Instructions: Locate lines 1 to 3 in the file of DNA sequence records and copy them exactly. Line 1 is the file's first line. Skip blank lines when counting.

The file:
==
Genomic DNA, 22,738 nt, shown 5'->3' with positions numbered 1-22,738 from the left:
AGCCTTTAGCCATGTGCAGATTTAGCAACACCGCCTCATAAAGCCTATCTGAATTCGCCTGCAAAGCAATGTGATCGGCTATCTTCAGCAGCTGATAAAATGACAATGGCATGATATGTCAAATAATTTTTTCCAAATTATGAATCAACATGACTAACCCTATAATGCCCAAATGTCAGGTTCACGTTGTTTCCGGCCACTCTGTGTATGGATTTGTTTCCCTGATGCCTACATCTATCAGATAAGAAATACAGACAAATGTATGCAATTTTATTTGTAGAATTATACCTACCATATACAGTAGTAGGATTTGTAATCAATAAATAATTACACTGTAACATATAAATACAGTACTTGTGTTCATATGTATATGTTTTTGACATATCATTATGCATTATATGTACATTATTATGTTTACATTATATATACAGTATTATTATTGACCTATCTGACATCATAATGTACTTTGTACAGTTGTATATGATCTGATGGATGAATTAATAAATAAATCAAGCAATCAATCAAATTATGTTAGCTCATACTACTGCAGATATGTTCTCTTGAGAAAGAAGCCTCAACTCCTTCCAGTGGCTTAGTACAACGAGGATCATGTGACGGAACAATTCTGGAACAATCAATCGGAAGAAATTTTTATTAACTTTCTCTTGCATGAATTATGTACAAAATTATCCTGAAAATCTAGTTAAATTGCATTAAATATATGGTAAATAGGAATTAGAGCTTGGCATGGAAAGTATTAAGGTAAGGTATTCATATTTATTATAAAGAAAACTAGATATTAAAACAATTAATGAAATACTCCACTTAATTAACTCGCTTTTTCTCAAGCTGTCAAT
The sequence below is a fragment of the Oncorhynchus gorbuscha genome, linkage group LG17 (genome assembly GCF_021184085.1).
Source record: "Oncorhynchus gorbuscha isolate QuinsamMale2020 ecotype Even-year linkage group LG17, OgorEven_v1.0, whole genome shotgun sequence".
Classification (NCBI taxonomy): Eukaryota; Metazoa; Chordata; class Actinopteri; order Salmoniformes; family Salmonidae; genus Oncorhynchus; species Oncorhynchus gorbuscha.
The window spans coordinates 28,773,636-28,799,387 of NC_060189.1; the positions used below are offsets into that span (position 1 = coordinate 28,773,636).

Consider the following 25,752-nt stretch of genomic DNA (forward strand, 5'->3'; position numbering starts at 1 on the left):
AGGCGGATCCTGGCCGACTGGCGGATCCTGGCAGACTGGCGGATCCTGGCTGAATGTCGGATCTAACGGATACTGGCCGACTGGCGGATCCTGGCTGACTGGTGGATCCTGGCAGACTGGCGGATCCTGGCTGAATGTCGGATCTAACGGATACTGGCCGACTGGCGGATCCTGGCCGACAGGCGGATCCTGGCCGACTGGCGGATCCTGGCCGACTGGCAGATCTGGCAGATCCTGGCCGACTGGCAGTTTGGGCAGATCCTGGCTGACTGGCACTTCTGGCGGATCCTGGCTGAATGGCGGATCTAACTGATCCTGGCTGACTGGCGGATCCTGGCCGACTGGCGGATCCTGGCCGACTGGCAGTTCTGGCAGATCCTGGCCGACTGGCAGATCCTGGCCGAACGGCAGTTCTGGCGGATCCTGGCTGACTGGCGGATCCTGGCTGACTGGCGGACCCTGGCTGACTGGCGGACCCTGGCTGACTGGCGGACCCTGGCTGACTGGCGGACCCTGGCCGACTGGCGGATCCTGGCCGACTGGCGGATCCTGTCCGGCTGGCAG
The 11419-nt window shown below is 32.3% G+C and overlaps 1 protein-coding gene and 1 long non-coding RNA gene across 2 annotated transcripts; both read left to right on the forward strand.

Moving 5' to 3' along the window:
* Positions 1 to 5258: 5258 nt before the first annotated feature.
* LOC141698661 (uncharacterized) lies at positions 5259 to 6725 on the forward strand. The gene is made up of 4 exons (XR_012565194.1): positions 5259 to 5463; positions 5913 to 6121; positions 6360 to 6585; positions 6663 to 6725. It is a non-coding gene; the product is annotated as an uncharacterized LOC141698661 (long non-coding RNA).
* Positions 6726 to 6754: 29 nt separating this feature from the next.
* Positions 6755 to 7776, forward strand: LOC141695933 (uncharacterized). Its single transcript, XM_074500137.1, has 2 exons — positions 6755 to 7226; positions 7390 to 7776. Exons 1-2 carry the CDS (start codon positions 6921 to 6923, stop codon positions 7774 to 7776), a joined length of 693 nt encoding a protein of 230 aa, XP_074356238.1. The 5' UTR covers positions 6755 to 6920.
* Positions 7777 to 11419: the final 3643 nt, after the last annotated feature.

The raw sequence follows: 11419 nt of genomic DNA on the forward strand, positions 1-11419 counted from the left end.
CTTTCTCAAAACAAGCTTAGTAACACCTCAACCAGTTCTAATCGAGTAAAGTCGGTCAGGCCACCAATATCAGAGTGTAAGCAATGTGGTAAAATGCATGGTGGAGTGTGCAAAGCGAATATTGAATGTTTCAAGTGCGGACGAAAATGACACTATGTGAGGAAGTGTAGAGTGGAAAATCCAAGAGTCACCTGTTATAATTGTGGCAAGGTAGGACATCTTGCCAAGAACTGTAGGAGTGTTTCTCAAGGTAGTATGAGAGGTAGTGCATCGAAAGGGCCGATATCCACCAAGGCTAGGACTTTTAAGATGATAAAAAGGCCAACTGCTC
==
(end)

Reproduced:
Genomic DNA, 22,738 nt, shown 5'->3' with positions numbered 1-22,738 from the left:
AGCCTTTAGCCATGTGCAGATTTAGCAACACCGCCTCATAAAGCCTATCTGAATTCGCCTGCAAAGCAATGTGATCGGCTATCTTCAGCAGCTGATAAAATGACAATGGCATGATATGTCAAATAATTTTTTCCAAATTATGAATCAACATGACTAACCCTATAATGCCCAAATGTCAGGTTCACGTTGTTTCCGGCCACTCTGTGTATGGATTTGTTTCCCTGATGCCTACATCTATCAGATAAGAAATACAGACAAATGTATGCAATTTTATTTGTAGAATTATACCTACCATATACAGTAGTAGGATTTGTAATCAATAAATAATTACACTGTAACATATAAATACAGTACTTGTGTTCATATGTATATGTTTTTGACATATCATTATGCATTATATGTACATTATTATGTTTACATTATATATACAGTATTATTATTGACCTATCTGACATCATAATGTACTTTGTACAGTTGTATATGATCTGATGGATGAATTAATAAATAAATCAAGCAATCAATCAAATTATGTTAGCTCATACTACTGCAGATATGTTCTCTTGAGAAAGAAGCCTCAACTCCTTCCAGTGGCTTAGTACAACGAGGATCATGTGACGGAACAATTCTGGAACAATCAATCGGAAGAAATTTTTATTAACTTTCTCTTGCATGAATTATGTACAAAATTATCCTGAAAATCTAGTTAAATTGCATTAAATATATGGTAAATAGGAATTAGAGCTTGGCATGGAAAGTATTAAGGTAAGGTATTCATATTTATTATAAAGAAAACTAGATATTAAAACAATTAATGAAATACTCCACTTAATTAACTCGCTTTTTCTCAAGCTGTCAAT
The sequence below is a fragment of the Oncorhynchus gorbuscha genome, linkage group LG17 (genome assembly GCF_021184085.1).